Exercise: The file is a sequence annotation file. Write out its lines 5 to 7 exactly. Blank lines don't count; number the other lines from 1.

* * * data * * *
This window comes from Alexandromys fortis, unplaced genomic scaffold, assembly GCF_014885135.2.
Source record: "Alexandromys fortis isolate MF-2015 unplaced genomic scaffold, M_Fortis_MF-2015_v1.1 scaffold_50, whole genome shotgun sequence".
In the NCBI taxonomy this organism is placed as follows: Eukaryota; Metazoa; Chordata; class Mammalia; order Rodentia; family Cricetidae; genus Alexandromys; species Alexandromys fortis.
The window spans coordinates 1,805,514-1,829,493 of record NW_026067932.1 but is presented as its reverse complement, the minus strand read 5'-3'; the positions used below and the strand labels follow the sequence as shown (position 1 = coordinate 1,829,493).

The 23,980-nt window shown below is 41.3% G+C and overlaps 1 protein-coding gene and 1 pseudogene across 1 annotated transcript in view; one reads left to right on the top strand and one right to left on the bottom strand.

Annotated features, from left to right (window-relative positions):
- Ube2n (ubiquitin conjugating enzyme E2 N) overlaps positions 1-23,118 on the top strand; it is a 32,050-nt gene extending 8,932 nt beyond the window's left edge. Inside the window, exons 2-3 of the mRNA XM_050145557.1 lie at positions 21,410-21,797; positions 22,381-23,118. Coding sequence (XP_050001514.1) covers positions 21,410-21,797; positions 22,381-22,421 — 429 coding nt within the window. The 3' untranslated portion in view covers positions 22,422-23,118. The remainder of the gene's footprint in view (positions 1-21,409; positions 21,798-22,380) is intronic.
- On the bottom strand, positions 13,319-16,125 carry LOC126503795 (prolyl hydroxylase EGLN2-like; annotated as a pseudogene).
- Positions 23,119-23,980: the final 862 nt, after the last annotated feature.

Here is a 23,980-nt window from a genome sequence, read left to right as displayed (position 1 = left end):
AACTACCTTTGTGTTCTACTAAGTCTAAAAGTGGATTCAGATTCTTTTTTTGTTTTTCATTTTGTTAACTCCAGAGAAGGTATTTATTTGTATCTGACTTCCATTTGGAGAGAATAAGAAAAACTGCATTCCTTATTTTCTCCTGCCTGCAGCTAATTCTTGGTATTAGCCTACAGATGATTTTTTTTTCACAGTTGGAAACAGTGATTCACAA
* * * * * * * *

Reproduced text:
The 23,980-nt window shown below is 41.3% G+C and overlaps 1 protein-coding gene and 1 pseudogene across 1 annotated transcript in view; one reads left to right on the top strand and one right to left on the bottom strand.

Annotated features, from left to right (window-relative positions):
- Ube2n (ubiquitin conjugating enzyme E2 N) overlaps positions 1-23,118 on the top strand; it is a 32,050-nt gene extending 8,932 nt beyond the window's left edge. Inside the window, exons 2-3 of the mRNA XM_050145557.1 lie at positions 21,410-21,797; positions 22,381-23,118. Coding sequence (XP_050001514.1) covers positions 21,410-21,797; positions 22,381-22,421 — 429 coding nt within the window. The 3' untranslated portion in view covers positions 22,422-23,118. The remainder of the gene's footprint in view (positions 1-21,409; positions 21,798-22,380) is intronic.